Ken Seeley Communities Alcohol Recovery Program in Palm Springs

Ken Seeley Communities is a leader in the field of addiction recovery. Founder Ken Seeley is a renowned professional interventionist who was a staple on the A&E series, Intervention. His recovery complex includes all facets of the recovery continuum, including intervention services, detox, outpatient rehab programming, residential rehab programming, and sober living housing. If you are ready to tackle the effects of coming off alcohol in a safe, supportive environment, please reach out to our team at (877) 744-0502.

 

how long does heroin withdrawal last

How Long Does Heroin Withdrawal Last?

Wrenching yourself free from the grip of a heroin addiction can seem impossible. Having experienced the suffering of withdrawal symptoms on a regular basis, it may seem like going through the detox process would be unbearable. In fact, anticipating the difficult withdrawal phase of recovery actually deters many from ever seeking help, keeping them stuck tight in their addiction. So how long does heroin withdrawal last anyway? In most cases, the heroin detox timeline involves approximately 5-7 days. Although the physical and emotional effects that accompany the heroin withdrawal process are daunting, it must be looked at as a very short-term issue that will soon pass.

Some addiction treatment centers use specific prescriptions to assist with the highly unpleasant side effects associated with heroin withdrawal.  is itself an opioid that can help block the effects of opiates from ever attaching to the brain receptors, so euphoria is not experienced. Over time this helps reduce cravings, and subsequently the desire to use again declines.

There is another option available to help with heroin withdrawal, and that is to go the holistic route.  The holistic approach to heroin detox and withdrawal means that drug-free interventions are made to help assist the recovering addict through the uncomfortable side effects of heroin withdrawal.

It’s totally understandable why someone about to begin a heroin detox might ask, “How long does heroin withdrawal last?” Going through detox and withdrawal from heroin or opioids is a hurdle to clear, versus a welcome event. Detox and withdrawal will vary from one individual to another, based on a number of factors that help determine the timeline. But knowing approximately how long does heroin withdrawal last, and what to expect in a residential detox, can help one prepare mentally for what lies ahead, and to gear up for it.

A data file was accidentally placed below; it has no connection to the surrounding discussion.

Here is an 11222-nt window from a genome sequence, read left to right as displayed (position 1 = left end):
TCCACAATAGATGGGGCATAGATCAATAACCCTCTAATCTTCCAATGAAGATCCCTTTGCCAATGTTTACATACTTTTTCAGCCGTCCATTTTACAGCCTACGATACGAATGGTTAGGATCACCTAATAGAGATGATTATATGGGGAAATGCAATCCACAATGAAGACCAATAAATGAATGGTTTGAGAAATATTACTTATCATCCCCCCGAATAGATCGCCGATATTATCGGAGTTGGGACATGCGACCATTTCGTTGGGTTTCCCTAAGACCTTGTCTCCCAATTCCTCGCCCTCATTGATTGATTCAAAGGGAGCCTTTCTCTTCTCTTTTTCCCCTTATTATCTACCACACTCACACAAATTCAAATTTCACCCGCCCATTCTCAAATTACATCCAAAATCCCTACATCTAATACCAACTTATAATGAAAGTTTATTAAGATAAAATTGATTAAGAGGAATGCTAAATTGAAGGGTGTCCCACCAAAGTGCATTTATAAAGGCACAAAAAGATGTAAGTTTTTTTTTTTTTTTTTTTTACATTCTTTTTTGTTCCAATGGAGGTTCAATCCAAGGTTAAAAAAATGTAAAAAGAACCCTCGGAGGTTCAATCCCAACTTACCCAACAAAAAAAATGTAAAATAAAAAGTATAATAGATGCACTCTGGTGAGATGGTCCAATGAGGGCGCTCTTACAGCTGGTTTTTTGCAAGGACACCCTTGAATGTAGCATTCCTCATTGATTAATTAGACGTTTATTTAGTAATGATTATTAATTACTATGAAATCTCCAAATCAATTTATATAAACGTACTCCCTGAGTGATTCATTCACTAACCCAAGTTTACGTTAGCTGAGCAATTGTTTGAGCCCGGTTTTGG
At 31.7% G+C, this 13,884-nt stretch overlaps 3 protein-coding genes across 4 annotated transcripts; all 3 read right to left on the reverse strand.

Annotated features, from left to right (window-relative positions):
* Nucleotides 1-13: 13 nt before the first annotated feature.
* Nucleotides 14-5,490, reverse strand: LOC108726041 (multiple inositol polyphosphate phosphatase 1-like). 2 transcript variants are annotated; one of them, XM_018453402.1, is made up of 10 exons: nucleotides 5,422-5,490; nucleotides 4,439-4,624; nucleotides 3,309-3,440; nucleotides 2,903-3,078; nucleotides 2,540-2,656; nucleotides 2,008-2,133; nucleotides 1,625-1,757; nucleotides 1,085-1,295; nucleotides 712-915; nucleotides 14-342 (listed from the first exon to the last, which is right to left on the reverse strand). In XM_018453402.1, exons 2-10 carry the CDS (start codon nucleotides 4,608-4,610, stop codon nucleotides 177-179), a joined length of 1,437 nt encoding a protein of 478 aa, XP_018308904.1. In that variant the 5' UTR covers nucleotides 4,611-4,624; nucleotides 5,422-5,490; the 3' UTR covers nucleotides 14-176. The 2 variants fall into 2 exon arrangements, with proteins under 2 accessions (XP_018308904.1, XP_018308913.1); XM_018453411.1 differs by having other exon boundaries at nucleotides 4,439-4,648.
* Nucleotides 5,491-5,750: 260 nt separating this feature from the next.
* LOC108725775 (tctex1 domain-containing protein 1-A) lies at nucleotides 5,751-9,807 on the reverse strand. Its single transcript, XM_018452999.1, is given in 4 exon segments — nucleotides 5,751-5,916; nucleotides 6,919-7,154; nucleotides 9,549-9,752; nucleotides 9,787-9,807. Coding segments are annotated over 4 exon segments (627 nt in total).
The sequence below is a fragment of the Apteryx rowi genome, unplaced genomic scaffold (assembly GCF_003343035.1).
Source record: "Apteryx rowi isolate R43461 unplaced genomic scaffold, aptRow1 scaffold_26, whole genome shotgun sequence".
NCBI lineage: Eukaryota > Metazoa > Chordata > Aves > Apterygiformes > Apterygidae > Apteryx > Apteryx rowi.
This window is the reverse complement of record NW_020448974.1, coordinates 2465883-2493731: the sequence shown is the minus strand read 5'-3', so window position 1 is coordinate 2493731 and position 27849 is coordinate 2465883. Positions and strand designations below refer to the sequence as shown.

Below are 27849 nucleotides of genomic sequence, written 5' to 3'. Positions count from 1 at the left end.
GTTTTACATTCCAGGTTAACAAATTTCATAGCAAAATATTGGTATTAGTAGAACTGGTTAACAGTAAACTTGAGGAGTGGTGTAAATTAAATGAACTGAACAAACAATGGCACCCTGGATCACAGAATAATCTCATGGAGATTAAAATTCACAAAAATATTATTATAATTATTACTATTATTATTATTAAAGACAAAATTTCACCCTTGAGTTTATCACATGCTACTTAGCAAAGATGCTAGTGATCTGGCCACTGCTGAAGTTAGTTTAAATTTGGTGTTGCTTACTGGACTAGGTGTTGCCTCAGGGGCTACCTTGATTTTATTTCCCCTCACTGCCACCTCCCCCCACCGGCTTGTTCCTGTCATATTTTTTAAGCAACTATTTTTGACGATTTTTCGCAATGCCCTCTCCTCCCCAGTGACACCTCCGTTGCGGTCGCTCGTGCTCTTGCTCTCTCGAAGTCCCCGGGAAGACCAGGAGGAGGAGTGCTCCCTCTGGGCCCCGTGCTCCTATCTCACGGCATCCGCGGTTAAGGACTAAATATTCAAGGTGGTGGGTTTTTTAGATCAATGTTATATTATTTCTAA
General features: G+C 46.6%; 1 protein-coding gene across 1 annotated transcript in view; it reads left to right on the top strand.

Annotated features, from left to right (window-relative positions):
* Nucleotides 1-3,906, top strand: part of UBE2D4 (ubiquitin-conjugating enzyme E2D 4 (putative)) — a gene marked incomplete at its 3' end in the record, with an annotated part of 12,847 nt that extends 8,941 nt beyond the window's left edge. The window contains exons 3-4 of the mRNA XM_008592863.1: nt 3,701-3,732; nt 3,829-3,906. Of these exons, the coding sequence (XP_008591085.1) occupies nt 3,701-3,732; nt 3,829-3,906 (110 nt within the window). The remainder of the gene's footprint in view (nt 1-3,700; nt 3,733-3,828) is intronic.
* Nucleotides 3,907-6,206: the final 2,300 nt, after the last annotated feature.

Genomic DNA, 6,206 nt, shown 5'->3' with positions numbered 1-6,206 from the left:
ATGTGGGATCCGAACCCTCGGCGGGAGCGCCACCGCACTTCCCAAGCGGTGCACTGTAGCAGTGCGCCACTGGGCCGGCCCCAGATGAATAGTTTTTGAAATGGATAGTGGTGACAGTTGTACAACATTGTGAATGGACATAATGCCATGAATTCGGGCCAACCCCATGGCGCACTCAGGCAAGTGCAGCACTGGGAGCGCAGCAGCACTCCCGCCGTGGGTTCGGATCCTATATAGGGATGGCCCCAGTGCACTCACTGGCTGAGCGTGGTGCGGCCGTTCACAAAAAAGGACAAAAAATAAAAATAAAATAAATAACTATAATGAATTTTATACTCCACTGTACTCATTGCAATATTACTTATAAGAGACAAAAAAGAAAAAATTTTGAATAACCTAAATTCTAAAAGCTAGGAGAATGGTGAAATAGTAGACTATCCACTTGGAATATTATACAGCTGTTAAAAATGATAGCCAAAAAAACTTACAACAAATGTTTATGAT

About Heroin Dependency

Heroin is in the opiate family of drugs, derived from morphine, a natural byproduct of certain poppy plants in regions like Afghanistan, Colombia, and Burma. Opium is produced through the fluid that seeps out of the poppy seedpod and dried into a resin product.

Heroin is a highly addictive drug that leads to rapidly increased tolerance to the drug, resulting in increased dosage and usage in an effort to relive the initial euphoric high.  Heroin use causes a powerful reaction in the brain’s chemistry, attaching to opioid receptors in the pain and pleasure centers. A flood of dopamine leads to the “rush” that is felt upon injecting, snorting or smoking heroin.

This powerful drug makes lasting changes in brain cells, causing the brain to eventually cease producing its own dopamine. Without the drug, the user will become unable to experience pleasure at all, only leading to higher dosing. When chemical dependence takes hold, any attempt to stop taking heroin results in highly uncomfortable flu-like withdrawal symptoms. At this point the addict needs to take the drug to avoid experiencing withdrawal symptoms and feeling very sick (“dope sick”).

The Centers for Disease Control recently released data from 2017 citing alarming statistics regarding heroin and other opioids. According to this report, deaths from heroin increased sevenfold from 1,960 in 1999 to 15,482 in 2017. A sense of urgency exists today regarding the staggering increases of heroin and opioid abuse and addiction, and the related fatalities.

What to Expect During Heroin Detox and Withdrawal

It is natural for someone to wonder how long does heroin withdrawal last.  In general, the heroin detox process follows a fairly predictable pattern. The first withdrawal symptoms appear between 6-12 hours after the last dose of heroin. The length of the detox period, as well as the severity of symptoms, will be dependent on factors such as:

  • The duration of the heroin habit
  • Heroin consumption level
  • If the individual has a co-occurring mental health disorder